Nobody thinks this will be easy, and most everyone agrees that the consequences of solving this crisis will adversely affect tens of thousands of individuals. There is never a good time to inform employees and retirees that their benefits will be reduced or that their contributions will increase. However, not acting will only make matters exponentially worse for everyone. Private-sector employers have confronted and addressed similar pension issues for decades, because accounting standards have made it abundantly clear that yesterday’s retirement plans are unsustainable. It’s been a rough road, but private-sector employers and their employee unions have restructured pension and healthcare plans to ensure survival and have moved on. Legislators are equipped to adopt a path to fund solvency, balance budgets and make payments in a timely manner. The key elements to pension cost reduction are well known, but they must find the political will to create a majority.
Certainly, members of the 98th General Assembly would prefer to be remembered as the legislature that solved the seemingly unsolvable, rather than be saddled with the legacy of past lawmakers, who have accumulated the largest unfunded pension obligations of any state. I urge the legislature to demonstrate the courage to reverse our state’s dire circumstances, which include:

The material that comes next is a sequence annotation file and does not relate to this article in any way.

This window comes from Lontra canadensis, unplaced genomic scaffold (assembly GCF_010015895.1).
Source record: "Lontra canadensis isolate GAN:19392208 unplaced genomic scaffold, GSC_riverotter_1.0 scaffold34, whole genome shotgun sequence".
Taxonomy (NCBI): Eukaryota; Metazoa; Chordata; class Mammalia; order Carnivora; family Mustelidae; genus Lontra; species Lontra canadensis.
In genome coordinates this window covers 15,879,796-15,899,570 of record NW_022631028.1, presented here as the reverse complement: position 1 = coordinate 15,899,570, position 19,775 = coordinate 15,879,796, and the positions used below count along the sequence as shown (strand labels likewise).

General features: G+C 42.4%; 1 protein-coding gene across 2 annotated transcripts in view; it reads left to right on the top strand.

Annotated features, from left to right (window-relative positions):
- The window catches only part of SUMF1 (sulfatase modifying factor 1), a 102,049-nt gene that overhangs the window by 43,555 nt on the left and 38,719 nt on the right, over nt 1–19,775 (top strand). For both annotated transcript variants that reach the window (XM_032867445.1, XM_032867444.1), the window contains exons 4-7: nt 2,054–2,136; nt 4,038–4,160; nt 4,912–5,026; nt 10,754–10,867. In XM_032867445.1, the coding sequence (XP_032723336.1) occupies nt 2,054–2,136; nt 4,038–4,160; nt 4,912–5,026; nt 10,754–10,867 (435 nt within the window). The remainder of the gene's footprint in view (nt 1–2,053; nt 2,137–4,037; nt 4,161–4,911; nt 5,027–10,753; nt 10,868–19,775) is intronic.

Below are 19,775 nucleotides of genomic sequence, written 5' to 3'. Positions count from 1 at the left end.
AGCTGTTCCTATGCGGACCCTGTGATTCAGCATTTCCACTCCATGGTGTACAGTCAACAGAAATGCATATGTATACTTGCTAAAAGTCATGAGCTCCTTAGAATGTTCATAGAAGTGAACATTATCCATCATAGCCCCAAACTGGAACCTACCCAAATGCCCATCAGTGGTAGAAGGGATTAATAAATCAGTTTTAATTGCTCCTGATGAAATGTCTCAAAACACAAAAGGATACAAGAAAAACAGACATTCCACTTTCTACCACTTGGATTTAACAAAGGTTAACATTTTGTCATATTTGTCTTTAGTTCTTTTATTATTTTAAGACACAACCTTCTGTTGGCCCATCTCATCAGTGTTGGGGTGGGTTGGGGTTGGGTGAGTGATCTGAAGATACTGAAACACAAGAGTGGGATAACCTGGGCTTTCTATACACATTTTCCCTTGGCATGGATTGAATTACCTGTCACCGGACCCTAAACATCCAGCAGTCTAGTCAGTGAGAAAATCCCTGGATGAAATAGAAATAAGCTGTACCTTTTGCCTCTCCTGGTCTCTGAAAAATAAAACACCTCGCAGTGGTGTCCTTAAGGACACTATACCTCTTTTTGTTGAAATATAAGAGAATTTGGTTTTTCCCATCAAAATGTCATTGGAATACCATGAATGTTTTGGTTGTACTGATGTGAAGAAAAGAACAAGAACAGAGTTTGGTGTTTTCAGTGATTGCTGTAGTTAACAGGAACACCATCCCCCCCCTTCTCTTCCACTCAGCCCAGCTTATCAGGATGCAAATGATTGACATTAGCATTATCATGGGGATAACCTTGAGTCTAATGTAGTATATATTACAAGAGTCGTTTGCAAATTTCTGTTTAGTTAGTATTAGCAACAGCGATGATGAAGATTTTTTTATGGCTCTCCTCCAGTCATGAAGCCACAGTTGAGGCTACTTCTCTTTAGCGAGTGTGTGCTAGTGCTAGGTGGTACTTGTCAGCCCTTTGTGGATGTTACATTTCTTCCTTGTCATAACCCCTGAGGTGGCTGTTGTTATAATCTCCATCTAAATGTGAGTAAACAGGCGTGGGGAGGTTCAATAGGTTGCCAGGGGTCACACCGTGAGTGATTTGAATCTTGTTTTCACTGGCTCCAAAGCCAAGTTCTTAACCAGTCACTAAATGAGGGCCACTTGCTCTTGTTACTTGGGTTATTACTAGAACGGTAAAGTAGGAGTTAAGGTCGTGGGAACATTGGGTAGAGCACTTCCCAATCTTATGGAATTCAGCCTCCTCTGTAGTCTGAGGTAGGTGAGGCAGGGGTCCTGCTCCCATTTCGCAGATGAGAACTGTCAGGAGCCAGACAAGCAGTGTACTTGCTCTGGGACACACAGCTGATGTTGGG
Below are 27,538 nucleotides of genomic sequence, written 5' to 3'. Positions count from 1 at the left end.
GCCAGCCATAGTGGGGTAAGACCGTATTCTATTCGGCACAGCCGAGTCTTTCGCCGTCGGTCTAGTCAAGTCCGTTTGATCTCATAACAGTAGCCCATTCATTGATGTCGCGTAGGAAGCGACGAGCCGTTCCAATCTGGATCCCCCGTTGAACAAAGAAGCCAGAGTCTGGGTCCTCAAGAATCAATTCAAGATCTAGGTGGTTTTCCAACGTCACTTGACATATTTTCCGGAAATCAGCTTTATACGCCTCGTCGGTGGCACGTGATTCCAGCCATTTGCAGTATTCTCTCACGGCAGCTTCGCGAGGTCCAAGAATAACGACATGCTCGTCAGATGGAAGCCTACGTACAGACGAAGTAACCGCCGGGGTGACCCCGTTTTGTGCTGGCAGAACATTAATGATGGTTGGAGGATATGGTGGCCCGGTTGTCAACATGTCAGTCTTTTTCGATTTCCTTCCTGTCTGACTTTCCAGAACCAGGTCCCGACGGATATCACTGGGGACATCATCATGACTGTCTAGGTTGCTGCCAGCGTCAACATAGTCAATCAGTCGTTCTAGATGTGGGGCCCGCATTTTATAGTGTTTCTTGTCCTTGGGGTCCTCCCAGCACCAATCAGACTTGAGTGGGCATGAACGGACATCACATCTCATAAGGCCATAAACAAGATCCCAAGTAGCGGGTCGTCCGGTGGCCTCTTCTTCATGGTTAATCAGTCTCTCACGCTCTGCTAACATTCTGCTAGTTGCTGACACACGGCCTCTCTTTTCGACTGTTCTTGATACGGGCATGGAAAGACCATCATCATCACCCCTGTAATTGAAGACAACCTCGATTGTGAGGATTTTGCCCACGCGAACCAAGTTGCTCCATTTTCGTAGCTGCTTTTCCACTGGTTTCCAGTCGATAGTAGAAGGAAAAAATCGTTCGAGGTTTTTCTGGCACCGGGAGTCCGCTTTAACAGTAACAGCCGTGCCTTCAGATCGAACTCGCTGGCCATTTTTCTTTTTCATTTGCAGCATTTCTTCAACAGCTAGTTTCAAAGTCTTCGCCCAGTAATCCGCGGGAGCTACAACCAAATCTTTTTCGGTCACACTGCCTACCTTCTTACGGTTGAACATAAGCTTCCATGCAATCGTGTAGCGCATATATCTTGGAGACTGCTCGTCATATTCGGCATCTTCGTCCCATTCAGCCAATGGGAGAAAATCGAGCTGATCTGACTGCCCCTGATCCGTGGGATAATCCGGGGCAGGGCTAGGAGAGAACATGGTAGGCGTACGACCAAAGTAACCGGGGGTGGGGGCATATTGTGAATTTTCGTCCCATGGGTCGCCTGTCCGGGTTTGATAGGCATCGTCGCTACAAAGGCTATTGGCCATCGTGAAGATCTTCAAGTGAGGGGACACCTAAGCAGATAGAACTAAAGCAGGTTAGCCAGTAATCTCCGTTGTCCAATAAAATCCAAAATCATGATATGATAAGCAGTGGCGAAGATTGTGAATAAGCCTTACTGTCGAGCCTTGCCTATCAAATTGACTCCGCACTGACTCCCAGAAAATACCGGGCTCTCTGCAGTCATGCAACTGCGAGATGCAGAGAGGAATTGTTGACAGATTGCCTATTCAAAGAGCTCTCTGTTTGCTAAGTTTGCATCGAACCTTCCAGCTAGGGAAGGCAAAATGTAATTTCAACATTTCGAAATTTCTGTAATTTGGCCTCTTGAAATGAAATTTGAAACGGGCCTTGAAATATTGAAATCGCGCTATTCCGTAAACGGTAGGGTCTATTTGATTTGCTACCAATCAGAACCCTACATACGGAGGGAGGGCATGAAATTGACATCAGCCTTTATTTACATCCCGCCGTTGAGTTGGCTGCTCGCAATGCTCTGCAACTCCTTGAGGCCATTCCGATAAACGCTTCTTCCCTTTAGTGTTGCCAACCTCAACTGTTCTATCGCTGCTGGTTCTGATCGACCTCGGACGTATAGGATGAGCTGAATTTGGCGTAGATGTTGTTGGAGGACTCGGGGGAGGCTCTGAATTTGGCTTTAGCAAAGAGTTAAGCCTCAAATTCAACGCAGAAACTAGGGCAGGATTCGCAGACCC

- A pension debt load of almost $100 billion, growing by nearly $2 million each day
- Retiree funds that may well reach insolvency without changes
- A pension funding ratio of only 45 percent, the lowest among the states and woefully short of the recommended 80 percent
- A magnitude of pension claims, approaching 20 percent of the budget, that limits the state’s ability to support other fundamental responsibilities, such as education
- The fact that the annual growth to satisfy the actuarial requirement for pension funding alone exceeds the estimated annual growth in tax receipts
- An Illinois bond rating that has been downgraded 11 times since 2003, and is the lowest among all 50 states
- Increasingly higher interest rates on debt due to poor bond ratings, which diminishes funds for basic needs, like human services.
With such a situation, how does one seriously dispute that unprecedented measures are not required? The Illinois General Assembly must be fearless in undertaking dramatic changes that undoubtedly will fire the emotions and generate the ire of constituents. Even so, all legislators must be undaunted in fulfilling their duty as stewards of the state. We trust they are up to the task, and thank the legislature in advance for their courage and perseverance, which we all know is necessary to reverse our fortunes. iBi
Douglas L. Whitley is president and CEO of the Illinois Chamber of Commerce.